Business blogging is a proven way to keep your website fresh, which will satisfy both the potential customers who are looking for information and help, and the referral sources that are looking to send those customers your way.
The referral sources could be friends, family members or business associates of your clients-to-be, your own network of professional contacts, or search engines. The more you blog about the topics that are important to your customers, the more credibility you will gain with these referrers.
To help you get started on the right foot with your business blog, here are five key things I like people to understand:
- You must blog consistently. The biggest mistake you can make with blogging is to start and then stop. An inactive or outdated blog – I call it a “ghost town” – creates a negative impression about you and your business. So however often you decide to post, stick with a schedule that shows visitors they can count on you.
- A small effort brings a big reward. According to Hubspot, companies that blog just 1-2 times per month generate 70% more leads than companies that don’t blog at all. I recommend you start with that frequency and then eventually work up to once a week. Give people a reason to keep coming back to see what’s new.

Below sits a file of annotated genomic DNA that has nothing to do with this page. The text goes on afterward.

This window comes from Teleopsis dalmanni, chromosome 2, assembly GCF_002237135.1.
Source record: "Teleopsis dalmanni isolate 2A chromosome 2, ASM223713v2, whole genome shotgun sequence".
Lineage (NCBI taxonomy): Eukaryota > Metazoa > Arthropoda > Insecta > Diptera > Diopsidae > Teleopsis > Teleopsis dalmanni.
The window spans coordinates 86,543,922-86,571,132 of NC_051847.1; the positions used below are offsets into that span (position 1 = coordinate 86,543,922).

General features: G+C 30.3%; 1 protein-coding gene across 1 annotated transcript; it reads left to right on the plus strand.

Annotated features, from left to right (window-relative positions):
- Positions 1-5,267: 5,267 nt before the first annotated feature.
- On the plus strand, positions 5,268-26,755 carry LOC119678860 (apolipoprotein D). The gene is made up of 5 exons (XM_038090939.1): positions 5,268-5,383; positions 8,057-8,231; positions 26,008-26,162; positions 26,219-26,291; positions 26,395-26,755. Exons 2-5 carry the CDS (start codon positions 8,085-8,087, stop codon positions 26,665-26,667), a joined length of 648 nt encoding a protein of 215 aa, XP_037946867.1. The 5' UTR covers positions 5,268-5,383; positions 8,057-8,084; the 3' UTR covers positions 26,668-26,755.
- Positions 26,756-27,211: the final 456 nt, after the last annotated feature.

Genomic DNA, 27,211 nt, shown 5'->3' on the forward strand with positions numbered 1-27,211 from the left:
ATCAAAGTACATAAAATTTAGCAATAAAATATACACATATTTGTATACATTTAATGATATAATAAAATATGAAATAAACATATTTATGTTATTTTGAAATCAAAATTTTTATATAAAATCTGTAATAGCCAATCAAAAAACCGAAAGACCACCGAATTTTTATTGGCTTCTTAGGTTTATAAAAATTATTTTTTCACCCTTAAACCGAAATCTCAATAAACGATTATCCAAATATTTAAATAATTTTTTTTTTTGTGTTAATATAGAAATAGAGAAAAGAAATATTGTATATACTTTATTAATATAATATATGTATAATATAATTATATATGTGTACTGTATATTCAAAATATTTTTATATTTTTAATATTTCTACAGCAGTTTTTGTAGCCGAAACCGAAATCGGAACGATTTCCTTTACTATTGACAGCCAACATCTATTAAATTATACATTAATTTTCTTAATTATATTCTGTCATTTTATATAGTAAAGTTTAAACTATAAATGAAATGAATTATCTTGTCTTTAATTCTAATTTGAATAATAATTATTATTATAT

- Blogging is marketing. Blogging and social media aren’t separate from the rest of your marketing plan, they’re additional ways to implement that plan. Ultimately a blog is another place to express who you are and what you do, in ways that also provide concrete and practical information for your visitors.
- Blogging can be fun. There are many different kinds of blog posts you can write – they don’t all have to be 500-word feature articles. You can incorporate other content that is enjoyable and easy for you to produce, and appealing to your audience, such as videos, interviews or book reviews. Hint: Aim to include at least 250-300 words of text in each post, even if you’re featuring an audio, video or graphic.
- One blog tree can produce multiple types of fruit. Once you get the hang of keeping your blog active, you can re-use that same content to have other meaningful conversations with your audience (email newsletters, social media, slideshow videos, reports, e-books, books, presentations, training, etc.). The reverse is also true; there are many way to “blogify” existing content that you already have on hand.
Is there anything you would add to this list? If you’re already blogging for your business, what’s something you wish you had known before you started?